The reviews are quite an interesting mix, some positive, some less so. It strikes me that people review books based upon their personal preferences and I thank everyone who has taken the time to review my book publicly because it helps others to decide whether it is for them.
Interestingly, this first ‘fan letter’ loves the Catholicism elements in the book, but an Amazon reader thinks I have given the wrong impression of the Catholic faith. It’s always insightful to read people’s views.
The book was a labour of love, not an academic tome. It was about me really just wanting to share my findings on this enigmatic woman that so many wrote off after she moved to Cornwall. I wrote it not to make money or to achieve attention. I largely wrote it to fulfil my own sense of fascination and intrigue. If people like, I’m pleased. If people don’t, that’s OK, too.
I hope everyone who has read it has at least uncovered something about her from my research/writing.
Thanks for reading.
From Fonthill Media’s website:
A Fresh Approach
Michael Grenfell on Aug 01, 2020
I very much enjoyed reading this book, which offered a fresh approach to biography. I say biography but is it? In my own work, I have been shocked at the way an individual’s life details evaporate when they die if they are not well known. That being said, Dawn Robinson has certainly done her spade work and tracked down a lot of life events on Pamela Colman Smith, especially in the first half of her life when she moved around between the UK and and the US and mixed with the famous: Yeats – Jack and William – Ellen Terry, Bram Stoker and Henry Irving. She betwixt them with her “pixie’ like personality and recitals. Then there was her art: a kind of mix of comic book, Pre-raphaelite and Japanese. Exhibitions – one at Stieglitz’s NY gallery – were well attended. Sadly, it was not a style that withstood the the arrival of modernism but association Alfred Waite of the Golden Dawn brought her a commission to illustrate the Tarot cards, something she described as ‘a lot of work for not very much money’. And, yet, it was to preserve her name as her interpretations have become the go-to deck for those exploring Tarot divination. She then converted to Catholicism and disappeared to Cornwall – after that the trail goes cold somewhat but the author has tracked down some fascinating deals of her life there. An excellent read: Robinson writes with the facts but is also not scared to speculate and explore what went on in the life of this fascinating individual..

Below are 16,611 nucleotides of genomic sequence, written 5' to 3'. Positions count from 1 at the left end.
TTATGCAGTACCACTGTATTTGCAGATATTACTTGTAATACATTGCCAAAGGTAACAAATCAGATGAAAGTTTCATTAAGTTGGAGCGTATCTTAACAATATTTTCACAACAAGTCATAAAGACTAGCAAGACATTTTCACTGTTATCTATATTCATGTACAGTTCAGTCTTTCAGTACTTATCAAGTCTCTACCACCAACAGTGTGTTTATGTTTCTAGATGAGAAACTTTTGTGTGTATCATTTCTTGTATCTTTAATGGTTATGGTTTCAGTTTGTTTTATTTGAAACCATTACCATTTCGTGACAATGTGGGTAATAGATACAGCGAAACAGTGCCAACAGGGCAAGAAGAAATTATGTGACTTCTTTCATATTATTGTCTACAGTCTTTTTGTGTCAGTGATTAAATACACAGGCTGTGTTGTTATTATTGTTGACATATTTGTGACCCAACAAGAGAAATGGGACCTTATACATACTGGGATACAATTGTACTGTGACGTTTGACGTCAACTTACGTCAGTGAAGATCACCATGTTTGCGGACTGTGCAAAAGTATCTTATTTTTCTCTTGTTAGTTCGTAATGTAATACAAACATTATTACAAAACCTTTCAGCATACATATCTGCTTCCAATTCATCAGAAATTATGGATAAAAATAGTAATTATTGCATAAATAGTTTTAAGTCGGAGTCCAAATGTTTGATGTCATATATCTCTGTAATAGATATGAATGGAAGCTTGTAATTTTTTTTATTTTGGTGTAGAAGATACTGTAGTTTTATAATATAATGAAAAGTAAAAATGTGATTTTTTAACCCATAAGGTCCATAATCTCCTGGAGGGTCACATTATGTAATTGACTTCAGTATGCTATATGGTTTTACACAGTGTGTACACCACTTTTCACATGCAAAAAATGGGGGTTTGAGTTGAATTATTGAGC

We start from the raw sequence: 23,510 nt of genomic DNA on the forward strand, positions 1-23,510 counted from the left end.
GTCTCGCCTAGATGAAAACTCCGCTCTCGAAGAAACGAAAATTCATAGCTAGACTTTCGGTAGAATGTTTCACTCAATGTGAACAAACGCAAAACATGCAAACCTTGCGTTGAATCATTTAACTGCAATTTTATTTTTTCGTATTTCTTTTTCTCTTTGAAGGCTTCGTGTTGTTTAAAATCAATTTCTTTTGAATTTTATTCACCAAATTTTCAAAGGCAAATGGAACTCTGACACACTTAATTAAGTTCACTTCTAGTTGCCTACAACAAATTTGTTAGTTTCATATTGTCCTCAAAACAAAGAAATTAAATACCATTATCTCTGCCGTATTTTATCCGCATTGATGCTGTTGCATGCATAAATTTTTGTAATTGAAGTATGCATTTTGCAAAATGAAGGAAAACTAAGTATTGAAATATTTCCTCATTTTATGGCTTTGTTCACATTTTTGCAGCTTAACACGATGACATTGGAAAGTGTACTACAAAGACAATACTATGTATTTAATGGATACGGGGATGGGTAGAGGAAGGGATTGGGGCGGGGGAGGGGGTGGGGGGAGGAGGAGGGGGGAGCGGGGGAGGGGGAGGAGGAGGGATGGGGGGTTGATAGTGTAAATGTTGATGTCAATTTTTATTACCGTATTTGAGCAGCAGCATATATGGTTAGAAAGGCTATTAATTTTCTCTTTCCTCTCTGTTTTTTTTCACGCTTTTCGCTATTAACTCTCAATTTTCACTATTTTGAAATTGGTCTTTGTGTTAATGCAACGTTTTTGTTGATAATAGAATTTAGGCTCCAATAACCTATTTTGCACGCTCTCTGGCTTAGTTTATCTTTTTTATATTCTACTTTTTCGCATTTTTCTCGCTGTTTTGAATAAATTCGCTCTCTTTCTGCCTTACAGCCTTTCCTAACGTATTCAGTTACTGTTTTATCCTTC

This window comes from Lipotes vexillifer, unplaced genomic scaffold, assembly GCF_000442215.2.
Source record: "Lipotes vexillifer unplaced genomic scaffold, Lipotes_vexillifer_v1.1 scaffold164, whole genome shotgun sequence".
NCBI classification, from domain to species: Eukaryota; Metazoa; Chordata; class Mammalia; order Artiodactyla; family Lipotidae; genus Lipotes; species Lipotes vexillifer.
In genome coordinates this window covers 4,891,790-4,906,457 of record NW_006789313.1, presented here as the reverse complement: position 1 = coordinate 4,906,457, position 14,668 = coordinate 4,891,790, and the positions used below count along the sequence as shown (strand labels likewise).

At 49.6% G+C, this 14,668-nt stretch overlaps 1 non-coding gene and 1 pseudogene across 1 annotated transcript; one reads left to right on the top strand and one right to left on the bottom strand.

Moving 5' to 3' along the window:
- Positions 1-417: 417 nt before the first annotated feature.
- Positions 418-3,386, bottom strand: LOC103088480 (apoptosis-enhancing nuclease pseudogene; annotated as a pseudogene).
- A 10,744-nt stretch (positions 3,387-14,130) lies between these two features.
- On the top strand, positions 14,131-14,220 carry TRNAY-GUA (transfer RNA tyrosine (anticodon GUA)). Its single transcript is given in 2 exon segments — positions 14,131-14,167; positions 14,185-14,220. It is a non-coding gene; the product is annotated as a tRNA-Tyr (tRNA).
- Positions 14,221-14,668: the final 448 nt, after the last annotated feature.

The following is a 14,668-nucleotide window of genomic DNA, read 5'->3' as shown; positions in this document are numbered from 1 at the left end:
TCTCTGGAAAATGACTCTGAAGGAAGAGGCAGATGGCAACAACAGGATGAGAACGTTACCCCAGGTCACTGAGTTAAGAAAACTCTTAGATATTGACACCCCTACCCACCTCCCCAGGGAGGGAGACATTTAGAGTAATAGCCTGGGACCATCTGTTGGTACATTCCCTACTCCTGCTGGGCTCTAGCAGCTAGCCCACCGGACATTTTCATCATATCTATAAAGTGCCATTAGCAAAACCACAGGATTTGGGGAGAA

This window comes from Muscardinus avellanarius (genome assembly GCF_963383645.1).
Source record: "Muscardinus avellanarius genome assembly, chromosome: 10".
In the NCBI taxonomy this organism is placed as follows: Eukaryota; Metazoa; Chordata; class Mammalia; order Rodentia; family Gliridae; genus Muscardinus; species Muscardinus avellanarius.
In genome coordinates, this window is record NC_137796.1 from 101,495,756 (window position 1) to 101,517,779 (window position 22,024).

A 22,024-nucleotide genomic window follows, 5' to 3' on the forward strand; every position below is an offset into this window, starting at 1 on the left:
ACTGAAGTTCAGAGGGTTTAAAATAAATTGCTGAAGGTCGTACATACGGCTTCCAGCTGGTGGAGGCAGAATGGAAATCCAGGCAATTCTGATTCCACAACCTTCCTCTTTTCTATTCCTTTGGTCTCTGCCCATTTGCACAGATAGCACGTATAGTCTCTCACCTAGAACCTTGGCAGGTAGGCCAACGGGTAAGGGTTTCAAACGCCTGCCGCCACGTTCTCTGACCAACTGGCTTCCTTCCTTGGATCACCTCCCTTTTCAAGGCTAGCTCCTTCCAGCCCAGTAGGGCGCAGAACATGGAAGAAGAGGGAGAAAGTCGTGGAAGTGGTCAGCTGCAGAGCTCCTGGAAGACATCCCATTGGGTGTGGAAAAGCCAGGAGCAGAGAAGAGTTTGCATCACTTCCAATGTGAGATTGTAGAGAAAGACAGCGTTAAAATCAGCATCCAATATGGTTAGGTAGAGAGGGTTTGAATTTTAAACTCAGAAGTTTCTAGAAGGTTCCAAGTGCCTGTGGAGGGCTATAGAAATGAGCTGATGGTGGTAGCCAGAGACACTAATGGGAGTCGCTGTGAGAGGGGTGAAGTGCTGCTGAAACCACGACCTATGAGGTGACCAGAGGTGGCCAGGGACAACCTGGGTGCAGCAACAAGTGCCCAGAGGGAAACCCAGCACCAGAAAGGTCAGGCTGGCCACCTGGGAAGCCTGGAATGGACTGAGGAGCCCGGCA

A fascinating landscape of a bohemianism & Catholicism
Susan Wands on Apr 11, 2020
Dawn G. Robinson explores the fascinating life of bohemian artist, Pamela Colman Smith, who converted to Catholicism and attempted to create a catholic flock at her chapel at the Lizard, Cornwall. Pamela was a prodigious artist, creating tarot cards, illustrated children’s books, and many other artworks, only to focus on building a life around a faith-based existence. Ms. Robinson provides a never seen before photographs of Pamela, and explores her world before and after her conversion. Pamela in recent times has been reputed to be a lesbian woman of color in Victorian London, but the research questions this identity in following the facts of Pamela’s life. But more importantly, the book sets out the path Pamela took in trying to set up a Catholic outpost when she took residence in Cornwall. A great read for those interested in Pamela Colman Smith or what happened to those who followed the bohemian life style after WWI &II.